This is a great topic by Sam Singh!
Immediately, I pictured people with emoticon faces. As in the article about email etiquette, we sometimes rely on emoticons to relay a feeling that we cannot impress in words. But is it because emoticons are convenient, and words take too long to edit and arrange? Emoticons are a part of a universal language spoken in the virtual boundaries of email, chat rooms and other social media sites like Facebook and Twitter. A single emoticon can communicate more than one meaning. ;p (the winky face) can easily follow: "I think you're a babe, ;p" or "You're too young for me, ;p". These emoticons are multi-functional! But when something is so versatile, it can be generalized and a specific notion is lost. Really, you miss out on sharing something personal like how great your day is when all you post is :). I'm not hating, I'm just pointing it out. I use emoticons, too. :p, like there.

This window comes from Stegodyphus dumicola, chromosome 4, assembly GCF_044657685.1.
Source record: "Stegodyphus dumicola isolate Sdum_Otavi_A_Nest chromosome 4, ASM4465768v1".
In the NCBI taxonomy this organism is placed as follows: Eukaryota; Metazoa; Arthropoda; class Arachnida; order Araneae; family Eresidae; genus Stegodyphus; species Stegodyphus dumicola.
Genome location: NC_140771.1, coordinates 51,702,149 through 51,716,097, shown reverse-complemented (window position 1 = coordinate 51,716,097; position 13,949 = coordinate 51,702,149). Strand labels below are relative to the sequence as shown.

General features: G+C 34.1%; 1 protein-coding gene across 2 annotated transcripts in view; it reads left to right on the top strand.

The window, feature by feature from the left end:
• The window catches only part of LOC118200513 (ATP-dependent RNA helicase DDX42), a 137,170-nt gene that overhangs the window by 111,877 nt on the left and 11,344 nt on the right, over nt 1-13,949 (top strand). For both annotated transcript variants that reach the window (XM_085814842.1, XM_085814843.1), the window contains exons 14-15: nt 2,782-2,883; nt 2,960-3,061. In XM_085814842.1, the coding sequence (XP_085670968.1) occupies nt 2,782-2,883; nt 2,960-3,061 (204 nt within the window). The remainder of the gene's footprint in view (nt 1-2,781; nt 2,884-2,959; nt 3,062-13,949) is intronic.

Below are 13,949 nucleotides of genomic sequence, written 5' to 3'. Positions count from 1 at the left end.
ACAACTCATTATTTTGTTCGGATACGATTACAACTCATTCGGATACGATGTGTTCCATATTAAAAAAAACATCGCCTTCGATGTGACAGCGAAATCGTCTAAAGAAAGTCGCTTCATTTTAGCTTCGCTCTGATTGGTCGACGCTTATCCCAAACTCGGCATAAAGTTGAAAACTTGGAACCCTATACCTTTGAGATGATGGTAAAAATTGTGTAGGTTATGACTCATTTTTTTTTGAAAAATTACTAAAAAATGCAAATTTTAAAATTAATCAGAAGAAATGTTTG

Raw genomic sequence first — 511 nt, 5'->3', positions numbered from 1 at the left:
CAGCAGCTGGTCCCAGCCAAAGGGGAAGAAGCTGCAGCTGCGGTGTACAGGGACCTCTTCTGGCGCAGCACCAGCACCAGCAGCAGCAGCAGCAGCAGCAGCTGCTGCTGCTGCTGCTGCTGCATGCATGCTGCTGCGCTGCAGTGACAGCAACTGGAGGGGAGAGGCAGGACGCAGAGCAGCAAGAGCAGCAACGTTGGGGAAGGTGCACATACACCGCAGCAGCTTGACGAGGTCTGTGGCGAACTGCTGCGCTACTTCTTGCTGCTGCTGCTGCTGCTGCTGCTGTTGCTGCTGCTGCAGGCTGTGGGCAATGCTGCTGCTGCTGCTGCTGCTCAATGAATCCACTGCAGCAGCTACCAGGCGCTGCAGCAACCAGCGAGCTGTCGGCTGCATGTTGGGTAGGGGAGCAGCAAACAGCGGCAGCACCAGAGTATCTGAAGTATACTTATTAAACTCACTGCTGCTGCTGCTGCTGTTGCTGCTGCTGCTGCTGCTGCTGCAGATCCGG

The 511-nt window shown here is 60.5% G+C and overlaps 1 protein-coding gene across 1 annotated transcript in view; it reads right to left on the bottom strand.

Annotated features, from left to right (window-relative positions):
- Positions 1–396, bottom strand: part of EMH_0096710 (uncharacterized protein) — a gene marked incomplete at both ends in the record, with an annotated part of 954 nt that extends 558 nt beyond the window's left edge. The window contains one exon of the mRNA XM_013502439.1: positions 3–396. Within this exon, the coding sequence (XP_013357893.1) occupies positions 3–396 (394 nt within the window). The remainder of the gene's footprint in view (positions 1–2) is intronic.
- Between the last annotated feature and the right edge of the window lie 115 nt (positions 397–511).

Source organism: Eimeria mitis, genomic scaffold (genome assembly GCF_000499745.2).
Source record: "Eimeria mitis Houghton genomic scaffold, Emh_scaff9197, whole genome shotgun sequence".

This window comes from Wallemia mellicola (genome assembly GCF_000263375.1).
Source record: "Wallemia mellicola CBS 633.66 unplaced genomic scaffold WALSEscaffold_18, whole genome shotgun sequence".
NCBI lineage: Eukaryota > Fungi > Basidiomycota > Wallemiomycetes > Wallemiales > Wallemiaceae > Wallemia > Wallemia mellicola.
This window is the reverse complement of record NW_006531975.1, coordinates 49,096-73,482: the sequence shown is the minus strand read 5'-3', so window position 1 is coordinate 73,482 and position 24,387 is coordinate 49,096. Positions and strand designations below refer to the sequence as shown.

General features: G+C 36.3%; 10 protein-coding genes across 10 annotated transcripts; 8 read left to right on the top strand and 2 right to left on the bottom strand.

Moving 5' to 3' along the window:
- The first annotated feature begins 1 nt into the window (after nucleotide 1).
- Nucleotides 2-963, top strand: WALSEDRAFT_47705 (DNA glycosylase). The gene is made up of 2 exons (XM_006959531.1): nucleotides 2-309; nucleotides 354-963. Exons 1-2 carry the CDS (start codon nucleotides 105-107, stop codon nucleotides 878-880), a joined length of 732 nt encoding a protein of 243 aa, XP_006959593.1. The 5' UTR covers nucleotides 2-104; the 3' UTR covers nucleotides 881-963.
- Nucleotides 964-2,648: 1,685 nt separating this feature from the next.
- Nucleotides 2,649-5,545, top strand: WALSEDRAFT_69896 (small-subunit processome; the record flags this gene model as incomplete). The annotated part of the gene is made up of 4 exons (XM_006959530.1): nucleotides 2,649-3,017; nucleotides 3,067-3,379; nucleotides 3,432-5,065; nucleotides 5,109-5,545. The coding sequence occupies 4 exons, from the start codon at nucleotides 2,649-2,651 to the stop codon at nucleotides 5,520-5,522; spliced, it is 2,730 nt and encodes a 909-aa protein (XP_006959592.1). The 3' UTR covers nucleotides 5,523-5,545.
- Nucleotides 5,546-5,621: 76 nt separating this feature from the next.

I am going to do a series of portraits of different people (maybe 9 or 12). But instead of capturing the physical features that identify our distinctiveness, faces will be simplified to convey a universal emotion. I'm thinking of doing them in pencil and acrylic...
And lastly, here's an excellent emoticon illustration I found online today.
It's an Emoticon Love Story (by Miss Tal).